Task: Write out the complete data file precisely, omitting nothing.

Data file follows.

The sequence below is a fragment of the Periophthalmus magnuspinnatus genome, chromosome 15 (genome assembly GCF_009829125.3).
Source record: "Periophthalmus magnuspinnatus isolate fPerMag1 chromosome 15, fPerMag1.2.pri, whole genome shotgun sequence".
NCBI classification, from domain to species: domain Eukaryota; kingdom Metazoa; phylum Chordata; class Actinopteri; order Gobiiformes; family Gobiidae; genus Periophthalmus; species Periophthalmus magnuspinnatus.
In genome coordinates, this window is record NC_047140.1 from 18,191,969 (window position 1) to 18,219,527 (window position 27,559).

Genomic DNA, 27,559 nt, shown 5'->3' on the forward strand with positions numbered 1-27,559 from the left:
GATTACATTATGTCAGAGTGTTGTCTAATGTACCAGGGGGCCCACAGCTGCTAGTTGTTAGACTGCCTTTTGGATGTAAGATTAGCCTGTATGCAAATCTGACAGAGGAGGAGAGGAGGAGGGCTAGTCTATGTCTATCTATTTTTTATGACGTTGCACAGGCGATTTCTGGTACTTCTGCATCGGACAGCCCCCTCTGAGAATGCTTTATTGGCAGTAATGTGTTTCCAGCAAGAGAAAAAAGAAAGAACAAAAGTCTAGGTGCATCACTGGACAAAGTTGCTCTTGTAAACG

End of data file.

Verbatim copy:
The sequence below is a fragment of the Periophthalmus magnuspinnatus genome, chromosome 15 (genome assembly GCF_009829125.3).
Source record: "Periophthalmus magnuspinnatus isolate fPerMag1 chromosome 15, fPerMag1.2.pri, whole genome shotgun sequence".
NCBI classification, from domain to species: domain Eukaryota; kingdom Metazoa; phylum Chordata; class Actinopteri; order Gobiiformes; family Gobiidae; genus Periophthalmus; species Periophthalmus magnuspinnatus.
In genome coordinates, this window is record NC_047140.1 from 18,191,969 (window position 1) to 18,219,527 (window position 27,559).

Genomic DNA, 27,559 nt, shown 5'->3' on the forward strand with positions numbered 1-27,559 from the left:
GATTACATTATGTCAGAGTGTTGTCTAATGTACCAGGGGGCCCACAGCTGCTAGTTGTTAGACTGCCTTTTGGATGTAAGATTAGCCTGTATGCAAATCTGACAGAGGAGGAGAGGAGGAGGGCTAGTCTATGTCTATCTATTTTTTATGACGTTGCACAGGCGATTTCTGGTACTTCTGCATCGGACAGCCCCCTCTGAGAATGCTTTATTGGCAGTAATGTGTTTCCAGCAAGAGAAAAAAGAAAGAACAAAAGTCTAGGTGCATCACTGGACAAAGTTGCTCTTGTAAACG